Her speech reflects her deep and genuine sorrow: And I of ladies, most deject and wretched That sucked honey of his music vows O woe is me. Ophelia's feeling of guilt is reinforced by Polonius's insistence to King Claudius: But Yet I do believe The origin and commencement of this grief Sprung from neglected love Polonius's conviction, in which one can't help believing, stems from a mercenary desire to marry his daughter off to such an eligible husband as the prince of Denmark, rather than a genuine belief in his daughter's role in causing Hamlet's madness.
Thus when Hamlet murders her father, Ophelia enters a double realm of guilt, believing herself to be to blame for both Hamlet's madness and her father's death.
As a result she becomes mad.
Although at one level this decline into madness sets Ophelia up indisputably as a victim figure, on a deeper level perhaps her madness itself can be seen as Ophelia's active rejection of patriarchal restraint. Charney Maurice suggests that since within Renaissance drama madwomen were 'more strongly defined than madmen', and women's madness was 'interpreted as something specifically feminine', through depictions of madness dramatists were able to give women a chance to express their selfhood - 'make a forceful assertion of their being' - in a way which patriarchal conventions would otherwise have prevented.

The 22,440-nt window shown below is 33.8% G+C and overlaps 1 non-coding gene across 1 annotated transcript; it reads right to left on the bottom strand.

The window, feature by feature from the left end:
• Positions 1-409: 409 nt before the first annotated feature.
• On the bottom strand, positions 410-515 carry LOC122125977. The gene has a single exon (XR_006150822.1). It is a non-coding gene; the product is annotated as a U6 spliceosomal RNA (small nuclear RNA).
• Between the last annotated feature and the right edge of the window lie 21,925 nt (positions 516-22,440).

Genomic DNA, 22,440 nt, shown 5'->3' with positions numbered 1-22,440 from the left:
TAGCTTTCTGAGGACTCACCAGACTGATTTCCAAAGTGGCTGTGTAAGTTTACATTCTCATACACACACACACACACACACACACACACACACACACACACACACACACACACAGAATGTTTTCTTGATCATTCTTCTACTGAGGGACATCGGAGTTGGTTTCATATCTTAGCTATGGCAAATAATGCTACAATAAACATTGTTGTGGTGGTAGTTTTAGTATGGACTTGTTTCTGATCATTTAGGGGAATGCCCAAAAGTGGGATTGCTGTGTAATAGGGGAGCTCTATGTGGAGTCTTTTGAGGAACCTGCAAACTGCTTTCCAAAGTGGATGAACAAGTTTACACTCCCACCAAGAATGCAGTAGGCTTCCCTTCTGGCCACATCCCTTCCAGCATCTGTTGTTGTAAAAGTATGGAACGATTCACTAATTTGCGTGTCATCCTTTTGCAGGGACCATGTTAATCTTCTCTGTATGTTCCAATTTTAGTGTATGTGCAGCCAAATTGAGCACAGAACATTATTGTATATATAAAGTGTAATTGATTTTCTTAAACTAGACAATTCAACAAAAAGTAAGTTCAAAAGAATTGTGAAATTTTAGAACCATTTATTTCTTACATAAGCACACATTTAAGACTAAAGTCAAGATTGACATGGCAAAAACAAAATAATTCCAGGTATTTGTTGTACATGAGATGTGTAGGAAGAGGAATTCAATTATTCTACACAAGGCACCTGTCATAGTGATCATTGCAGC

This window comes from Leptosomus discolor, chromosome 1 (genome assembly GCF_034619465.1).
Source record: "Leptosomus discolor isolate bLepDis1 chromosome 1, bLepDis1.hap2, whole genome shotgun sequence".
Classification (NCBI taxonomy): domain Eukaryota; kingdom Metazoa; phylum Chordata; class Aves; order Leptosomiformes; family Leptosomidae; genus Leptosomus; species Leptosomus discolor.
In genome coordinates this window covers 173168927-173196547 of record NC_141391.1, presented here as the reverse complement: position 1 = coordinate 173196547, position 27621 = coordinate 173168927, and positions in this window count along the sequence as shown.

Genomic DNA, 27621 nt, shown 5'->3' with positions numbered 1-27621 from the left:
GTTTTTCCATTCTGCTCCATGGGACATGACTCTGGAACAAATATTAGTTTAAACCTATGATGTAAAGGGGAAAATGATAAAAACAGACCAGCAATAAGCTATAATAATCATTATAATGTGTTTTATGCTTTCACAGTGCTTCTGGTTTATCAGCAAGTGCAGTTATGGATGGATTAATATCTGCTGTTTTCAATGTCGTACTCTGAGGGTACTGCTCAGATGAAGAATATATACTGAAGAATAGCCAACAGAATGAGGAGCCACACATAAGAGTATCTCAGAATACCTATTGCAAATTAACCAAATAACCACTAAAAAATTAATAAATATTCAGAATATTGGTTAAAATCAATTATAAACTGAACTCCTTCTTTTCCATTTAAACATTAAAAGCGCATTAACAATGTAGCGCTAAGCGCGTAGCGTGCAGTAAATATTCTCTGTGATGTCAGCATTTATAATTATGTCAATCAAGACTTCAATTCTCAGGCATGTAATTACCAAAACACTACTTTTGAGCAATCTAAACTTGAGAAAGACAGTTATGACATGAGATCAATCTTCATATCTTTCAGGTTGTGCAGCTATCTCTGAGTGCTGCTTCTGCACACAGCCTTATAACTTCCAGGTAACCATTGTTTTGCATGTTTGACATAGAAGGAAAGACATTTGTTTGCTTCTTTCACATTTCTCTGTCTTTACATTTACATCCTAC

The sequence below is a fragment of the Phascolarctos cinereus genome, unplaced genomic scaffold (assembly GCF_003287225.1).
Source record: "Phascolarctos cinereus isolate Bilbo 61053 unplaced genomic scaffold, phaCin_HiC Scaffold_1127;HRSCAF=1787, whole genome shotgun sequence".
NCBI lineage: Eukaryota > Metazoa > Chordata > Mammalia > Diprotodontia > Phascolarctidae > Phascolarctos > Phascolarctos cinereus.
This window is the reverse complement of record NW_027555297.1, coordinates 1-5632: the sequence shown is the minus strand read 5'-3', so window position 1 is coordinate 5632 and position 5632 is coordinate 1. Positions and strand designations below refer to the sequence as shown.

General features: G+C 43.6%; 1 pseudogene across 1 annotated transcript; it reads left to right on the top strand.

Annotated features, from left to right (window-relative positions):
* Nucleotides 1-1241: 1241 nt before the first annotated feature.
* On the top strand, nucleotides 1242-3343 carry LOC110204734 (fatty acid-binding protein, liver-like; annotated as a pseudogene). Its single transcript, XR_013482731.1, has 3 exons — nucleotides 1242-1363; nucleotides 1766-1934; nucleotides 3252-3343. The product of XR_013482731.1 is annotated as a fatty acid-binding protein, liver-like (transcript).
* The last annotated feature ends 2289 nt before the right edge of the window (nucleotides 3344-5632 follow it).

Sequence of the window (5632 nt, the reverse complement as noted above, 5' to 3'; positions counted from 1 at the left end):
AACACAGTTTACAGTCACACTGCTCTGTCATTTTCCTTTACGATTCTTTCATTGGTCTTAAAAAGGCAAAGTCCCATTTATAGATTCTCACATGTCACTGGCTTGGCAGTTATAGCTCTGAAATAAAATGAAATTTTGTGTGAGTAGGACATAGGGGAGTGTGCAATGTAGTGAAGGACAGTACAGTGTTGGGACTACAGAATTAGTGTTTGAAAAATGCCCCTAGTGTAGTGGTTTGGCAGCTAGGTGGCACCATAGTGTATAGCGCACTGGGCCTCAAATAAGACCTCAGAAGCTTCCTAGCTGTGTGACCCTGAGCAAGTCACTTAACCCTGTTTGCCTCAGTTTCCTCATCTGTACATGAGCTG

In the later tragedy, Othello, it can also be argued that the tragedy occurs from adherence to patriarchal rules and stereotypes. Gayle Greene summarises this position in her claim that the tragedy of Othello stems from 'men's misunderstandings of women and women's inability to protect themselves from society's conception of them'.
Certainly Desdemona's very much feminised qualities of passivity, softness and obedience are no match for Othello's masculine qualities of dominance, aggression and authority.
After Othello in his jealousy has struck Desdemona and spoken harshly to her, she tells Iago, 'I am a child to chiding'.In considering the development of the USA in the years , how far can Nevertheless in some aspects the Civil War can bee seen as a turning point for African Americans as it helped to encourage the American government to place a change for African American in legal terms 'de jure'.
Turning of the Tassel. The use of a tassel adorning a graduation cap only started in the last 40 to 50 years. The tassel was originally designed to decorate the graduates cap during the ceremony but it has come to have symbolism as well.
Blog - SparkLife» Auntie SparkNotes to overstate how much attitudes have evolved on this front even within the past five years, and we haven't even reached the tipping point yet where people who came of age amid the first-wave sexting panic.
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Perhaps the crucial turning point in William Shakespeare’s play Othello occurs in Act 4, scene 1, when Othello resolves that he will kill both Cassio and Desdemona.
Thus, in , he asks. Shakespeare's women. Shakespeare's treatment of female characters in the tragedies Hamlet, Othello and Antony and Cleopatra, a study.